Also, the storytelling is a little off. There are some amazing action sequences in Episode One, and they did an outstanding job with them. Still, they feel like action sequences separated by not-really-interactive bits. Talk to Alyx, get to here, talk to Alyx, blow this up, talk to Alyx, fight these guys, repeat until done.
I really felt like Half-Life 2 had stopped being a “first-person shooter with story elements,” and had finally crossed the line to create something new. It’s kind of a shame that “interactive movie” has such a bad connotation now, because it’s a neat term — it’s everything cool about a movie, but you control it. After years of seeing videogames being movies’ dopey little brother, it was cool to see the tables turned — while watching War of the Worlds I kept thinking, “hey, this is a lot like Half-Life 2!”
Now, though, I look at the trailers for Episode 2 and see the sequence with antlions and I’m already frustrated with it, before it’s even been released. I really just want to see a cool story, not shoot a bunch of monsters I’ve already killed hundreds of. Especially since it means I’ll most likely end up dying and restarting about a dozen times just to make a little bit of progress.
I’m not saying that I want the game to be easier, even though anyone who watched me play these things would assume that’s what I need. I guess I’m saying that the balance between story and gameplay and filler is a really tough one to get exactly right.
There are complaints that HL2‘s AI is too simple and predictable, which means those people want more game. But if story’s key, and you’re playing to one conclusion instead of repeatable deathmatches, why does it matter if the AI is predictable?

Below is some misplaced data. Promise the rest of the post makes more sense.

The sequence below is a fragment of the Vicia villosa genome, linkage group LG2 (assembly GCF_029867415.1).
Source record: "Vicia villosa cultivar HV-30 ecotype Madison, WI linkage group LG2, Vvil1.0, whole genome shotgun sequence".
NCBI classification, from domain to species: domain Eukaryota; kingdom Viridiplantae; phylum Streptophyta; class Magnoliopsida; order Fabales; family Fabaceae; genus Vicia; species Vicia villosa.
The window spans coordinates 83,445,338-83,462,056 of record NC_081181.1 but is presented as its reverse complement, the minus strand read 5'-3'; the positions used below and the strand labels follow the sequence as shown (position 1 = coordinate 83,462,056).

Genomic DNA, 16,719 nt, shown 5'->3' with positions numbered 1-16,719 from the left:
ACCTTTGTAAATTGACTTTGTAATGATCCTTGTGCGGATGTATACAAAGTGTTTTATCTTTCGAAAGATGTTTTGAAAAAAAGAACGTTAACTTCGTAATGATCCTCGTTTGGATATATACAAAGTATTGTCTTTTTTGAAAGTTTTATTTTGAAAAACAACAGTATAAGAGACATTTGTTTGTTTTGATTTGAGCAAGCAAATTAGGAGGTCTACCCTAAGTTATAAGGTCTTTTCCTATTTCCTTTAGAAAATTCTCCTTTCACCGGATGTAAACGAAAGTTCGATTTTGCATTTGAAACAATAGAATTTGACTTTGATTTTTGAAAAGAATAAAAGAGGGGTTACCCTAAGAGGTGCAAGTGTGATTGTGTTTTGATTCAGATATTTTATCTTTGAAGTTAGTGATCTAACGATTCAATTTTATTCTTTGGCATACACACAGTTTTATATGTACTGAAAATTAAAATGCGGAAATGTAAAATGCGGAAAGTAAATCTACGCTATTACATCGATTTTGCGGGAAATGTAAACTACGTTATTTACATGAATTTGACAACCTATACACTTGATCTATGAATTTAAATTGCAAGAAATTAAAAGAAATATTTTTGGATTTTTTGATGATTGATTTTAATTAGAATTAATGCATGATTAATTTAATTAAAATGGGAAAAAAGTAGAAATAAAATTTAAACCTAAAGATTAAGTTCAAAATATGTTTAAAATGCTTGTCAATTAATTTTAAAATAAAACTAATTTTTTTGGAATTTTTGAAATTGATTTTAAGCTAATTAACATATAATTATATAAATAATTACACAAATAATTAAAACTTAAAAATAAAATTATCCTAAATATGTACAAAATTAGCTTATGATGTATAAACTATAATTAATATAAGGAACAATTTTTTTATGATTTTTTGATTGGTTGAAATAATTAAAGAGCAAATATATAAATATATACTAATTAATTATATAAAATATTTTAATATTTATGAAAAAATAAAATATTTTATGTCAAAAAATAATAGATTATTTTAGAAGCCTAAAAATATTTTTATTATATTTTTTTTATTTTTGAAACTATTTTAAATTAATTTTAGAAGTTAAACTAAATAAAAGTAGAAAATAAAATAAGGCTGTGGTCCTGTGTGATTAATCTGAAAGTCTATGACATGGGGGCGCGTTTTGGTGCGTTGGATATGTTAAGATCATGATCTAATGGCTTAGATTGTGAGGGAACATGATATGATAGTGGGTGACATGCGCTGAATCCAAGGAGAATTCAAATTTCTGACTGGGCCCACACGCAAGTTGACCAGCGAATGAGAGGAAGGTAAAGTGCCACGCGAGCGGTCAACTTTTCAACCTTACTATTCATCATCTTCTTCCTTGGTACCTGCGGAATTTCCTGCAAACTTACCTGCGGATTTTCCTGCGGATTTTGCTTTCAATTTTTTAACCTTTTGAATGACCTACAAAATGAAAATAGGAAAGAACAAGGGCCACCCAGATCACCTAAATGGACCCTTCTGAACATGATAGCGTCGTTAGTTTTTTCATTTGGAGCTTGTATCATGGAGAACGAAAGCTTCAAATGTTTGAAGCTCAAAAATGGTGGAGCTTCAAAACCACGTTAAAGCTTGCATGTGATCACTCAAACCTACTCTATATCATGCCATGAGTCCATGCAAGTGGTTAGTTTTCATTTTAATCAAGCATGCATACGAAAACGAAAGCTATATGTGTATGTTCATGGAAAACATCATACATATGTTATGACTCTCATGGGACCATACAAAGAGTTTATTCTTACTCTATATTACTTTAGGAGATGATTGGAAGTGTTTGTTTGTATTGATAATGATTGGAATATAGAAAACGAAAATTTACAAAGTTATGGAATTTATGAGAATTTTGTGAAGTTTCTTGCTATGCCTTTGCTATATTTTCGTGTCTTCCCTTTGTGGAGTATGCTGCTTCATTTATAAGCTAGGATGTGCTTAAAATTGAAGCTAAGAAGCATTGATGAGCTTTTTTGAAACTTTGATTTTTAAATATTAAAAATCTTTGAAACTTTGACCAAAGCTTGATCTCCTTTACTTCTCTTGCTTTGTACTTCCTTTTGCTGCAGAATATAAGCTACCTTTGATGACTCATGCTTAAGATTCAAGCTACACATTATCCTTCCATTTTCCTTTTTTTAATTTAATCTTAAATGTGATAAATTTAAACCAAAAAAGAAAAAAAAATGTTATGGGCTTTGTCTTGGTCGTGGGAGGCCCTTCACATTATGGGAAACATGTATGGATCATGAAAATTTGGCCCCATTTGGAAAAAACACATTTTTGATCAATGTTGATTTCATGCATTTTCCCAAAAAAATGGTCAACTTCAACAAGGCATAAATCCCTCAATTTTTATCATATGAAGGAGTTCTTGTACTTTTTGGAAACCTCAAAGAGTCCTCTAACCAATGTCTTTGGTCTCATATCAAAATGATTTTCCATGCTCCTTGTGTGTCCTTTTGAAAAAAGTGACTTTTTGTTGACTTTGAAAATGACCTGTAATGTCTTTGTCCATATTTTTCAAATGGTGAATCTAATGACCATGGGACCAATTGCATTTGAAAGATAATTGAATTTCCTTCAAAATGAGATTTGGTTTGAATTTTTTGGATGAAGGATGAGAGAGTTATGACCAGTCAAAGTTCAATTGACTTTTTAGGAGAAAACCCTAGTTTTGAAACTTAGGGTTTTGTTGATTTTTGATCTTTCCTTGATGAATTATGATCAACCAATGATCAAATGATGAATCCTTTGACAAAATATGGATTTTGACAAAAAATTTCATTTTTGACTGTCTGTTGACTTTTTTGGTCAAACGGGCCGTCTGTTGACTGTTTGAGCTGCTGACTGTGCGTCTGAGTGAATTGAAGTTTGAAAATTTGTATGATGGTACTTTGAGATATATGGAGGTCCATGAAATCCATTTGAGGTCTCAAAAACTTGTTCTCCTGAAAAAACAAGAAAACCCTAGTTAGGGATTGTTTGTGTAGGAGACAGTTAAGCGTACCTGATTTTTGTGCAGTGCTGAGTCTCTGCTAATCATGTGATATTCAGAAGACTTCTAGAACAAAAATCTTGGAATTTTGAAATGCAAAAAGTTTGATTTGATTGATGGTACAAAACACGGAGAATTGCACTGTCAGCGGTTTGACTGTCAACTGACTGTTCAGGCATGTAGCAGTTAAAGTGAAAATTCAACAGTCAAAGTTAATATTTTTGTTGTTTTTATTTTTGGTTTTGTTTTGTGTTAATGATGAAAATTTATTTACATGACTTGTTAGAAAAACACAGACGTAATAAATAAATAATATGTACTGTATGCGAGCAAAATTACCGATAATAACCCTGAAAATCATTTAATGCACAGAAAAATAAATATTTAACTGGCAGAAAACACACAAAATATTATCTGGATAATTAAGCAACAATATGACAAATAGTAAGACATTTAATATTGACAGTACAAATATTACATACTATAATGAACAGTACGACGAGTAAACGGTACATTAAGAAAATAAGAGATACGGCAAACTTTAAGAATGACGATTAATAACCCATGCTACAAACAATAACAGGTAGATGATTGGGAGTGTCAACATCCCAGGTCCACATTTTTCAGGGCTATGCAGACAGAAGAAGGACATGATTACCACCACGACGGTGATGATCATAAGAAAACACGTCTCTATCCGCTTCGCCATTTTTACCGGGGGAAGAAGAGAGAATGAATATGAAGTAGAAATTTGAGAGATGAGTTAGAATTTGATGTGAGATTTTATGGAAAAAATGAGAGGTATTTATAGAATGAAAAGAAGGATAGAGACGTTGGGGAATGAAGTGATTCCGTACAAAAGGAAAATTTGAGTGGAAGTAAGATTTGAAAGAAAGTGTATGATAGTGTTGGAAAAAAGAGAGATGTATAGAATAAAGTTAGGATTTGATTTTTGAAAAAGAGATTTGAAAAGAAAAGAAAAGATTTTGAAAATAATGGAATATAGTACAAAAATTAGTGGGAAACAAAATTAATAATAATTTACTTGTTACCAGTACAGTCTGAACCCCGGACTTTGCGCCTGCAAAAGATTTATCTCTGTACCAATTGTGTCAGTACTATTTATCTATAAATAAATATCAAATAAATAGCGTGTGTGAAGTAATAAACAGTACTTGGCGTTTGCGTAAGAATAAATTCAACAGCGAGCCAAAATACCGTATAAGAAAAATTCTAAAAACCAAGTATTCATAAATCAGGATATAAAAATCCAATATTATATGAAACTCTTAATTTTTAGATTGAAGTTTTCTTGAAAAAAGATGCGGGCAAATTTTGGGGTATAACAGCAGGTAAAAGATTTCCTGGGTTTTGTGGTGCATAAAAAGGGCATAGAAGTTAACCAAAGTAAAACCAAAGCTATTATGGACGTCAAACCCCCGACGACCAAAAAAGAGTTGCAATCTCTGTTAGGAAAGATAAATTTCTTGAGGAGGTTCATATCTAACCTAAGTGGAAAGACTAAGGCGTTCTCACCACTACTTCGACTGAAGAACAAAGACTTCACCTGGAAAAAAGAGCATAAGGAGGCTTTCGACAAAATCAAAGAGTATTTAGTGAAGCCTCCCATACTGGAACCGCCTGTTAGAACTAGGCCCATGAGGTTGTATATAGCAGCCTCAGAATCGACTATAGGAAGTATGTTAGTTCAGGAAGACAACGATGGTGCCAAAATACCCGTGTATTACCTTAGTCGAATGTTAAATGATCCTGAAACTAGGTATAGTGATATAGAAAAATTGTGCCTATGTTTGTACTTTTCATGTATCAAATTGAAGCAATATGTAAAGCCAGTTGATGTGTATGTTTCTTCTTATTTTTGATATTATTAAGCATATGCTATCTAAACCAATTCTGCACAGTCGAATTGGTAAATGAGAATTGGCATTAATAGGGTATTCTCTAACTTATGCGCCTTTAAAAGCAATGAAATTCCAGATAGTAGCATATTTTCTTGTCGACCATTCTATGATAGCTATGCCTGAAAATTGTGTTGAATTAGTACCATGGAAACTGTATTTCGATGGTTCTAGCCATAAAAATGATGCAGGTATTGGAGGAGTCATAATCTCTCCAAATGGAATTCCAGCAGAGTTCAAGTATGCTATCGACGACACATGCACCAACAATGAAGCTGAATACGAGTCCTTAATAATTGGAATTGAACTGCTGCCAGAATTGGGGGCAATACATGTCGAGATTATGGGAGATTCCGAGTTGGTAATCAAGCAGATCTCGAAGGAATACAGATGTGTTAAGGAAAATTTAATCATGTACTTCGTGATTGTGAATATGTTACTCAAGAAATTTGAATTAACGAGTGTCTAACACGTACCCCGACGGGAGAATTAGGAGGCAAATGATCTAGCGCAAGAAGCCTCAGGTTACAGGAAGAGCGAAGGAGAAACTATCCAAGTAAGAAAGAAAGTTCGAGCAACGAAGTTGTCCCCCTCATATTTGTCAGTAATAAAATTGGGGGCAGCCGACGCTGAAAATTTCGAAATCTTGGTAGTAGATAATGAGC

There are complains that Episode 1 was too short, which means that those people want more content. But eight hours of content, which would be criticized as “way too short” by videogame players, would be a pretty lengthy miniseries if it were shown on TV. So how does a videogame get more content without resorting to repetition and filler?
After I played Half-Life 2, I thought the adventure game was finally dead. I don’t think so, now (I’d better not, since I’m doing work for adventure games at the moment). It’s more encouraging than that — it’s not the death of anything, but proof that there’s infinite potential left in videogames. The potential to get away from the old genres and reinvent something totally new with each new franchise. And with episodic content, to make worlds and tell stories much bigger and more immersive than would be possible with a single-release game or a movie or miniseries. The trick is finding a way to throw off the last remnants of the old genres, getting rid of what made adventure games tedious and action games stupid, while keeping the elements that make for great games.
And if I knew exactly how to do that, I’d have a lot more money than I do right now.